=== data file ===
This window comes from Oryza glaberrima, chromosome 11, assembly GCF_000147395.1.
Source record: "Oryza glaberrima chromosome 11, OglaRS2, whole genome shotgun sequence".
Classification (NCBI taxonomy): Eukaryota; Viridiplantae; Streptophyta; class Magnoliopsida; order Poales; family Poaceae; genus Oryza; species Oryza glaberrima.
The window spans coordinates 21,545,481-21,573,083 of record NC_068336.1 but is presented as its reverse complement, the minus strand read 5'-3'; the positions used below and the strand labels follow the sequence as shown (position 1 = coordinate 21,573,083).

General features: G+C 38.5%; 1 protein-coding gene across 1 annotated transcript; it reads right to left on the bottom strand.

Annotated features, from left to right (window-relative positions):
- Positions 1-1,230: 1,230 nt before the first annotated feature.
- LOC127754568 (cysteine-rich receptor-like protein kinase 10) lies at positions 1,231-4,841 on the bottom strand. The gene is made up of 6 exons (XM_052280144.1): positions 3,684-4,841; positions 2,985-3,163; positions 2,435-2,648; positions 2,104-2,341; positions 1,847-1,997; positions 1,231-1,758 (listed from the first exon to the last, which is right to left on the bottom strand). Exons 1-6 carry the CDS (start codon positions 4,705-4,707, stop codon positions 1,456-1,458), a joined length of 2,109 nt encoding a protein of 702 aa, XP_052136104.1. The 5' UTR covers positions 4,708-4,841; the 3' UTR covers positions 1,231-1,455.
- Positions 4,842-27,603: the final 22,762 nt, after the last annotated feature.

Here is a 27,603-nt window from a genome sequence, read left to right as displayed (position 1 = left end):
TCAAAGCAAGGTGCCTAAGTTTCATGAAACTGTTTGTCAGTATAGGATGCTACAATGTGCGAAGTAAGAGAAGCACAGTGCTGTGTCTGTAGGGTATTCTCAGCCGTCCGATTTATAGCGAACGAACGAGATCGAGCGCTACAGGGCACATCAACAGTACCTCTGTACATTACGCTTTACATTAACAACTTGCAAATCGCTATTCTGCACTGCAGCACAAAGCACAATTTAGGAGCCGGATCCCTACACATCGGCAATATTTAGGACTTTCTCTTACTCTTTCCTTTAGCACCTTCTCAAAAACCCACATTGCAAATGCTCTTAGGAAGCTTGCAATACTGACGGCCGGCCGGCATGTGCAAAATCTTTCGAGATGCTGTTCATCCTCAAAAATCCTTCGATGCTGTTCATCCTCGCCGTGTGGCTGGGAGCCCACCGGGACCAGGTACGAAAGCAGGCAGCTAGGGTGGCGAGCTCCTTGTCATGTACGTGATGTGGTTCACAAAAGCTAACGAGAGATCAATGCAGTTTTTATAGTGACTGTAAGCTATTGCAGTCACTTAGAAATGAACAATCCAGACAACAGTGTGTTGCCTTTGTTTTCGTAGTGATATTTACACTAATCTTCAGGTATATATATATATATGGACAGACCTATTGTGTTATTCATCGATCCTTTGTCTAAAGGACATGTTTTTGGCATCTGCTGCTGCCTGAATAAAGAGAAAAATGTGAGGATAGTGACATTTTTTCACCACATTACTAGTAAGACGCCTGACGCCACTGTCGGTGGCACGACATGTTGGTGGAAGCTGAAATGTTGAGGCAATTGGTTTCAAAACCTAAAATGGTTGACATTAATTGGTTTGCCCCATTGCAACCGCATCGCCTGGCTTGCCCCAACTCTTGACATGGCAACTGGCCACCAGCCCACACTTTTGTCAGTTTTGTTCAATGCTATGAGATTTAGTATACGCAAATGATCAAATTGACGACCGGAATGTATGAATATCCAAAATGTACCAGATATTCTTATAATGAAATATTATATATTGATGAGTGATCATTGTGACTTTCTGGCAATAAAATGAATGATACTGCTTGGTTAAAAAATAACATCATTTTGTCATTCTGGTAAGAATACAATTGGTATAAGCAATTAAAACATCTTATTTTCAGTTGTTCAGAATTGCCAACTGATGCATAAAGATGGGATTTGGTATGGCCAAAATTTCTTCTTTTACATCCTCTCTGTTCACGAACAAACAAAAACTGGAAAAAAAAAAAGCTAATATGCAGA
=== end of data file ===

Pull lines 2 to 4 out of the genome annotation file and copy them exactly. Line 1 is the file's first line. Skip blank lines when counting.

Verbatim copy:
Source record: "Oryza glaberrima chromosome 11, OglaRS2, whole genome shotgun sequence".
Classification (NCBI taxonomy): Eukaryota; Viridiplantae; Streptophyta; class Magnoliopsida; order Poales; family Poaceae; genus Oryza; species Oryza glaberrima.
The window spans coordinates 21,545,481-21,573,083 of record NC_068336.1 but is presented as its reverse complement, the minus strand read 5'-3'; the positions used below and the strand labels follow the sequence as shown (position 1 = coordinate 21,573,083).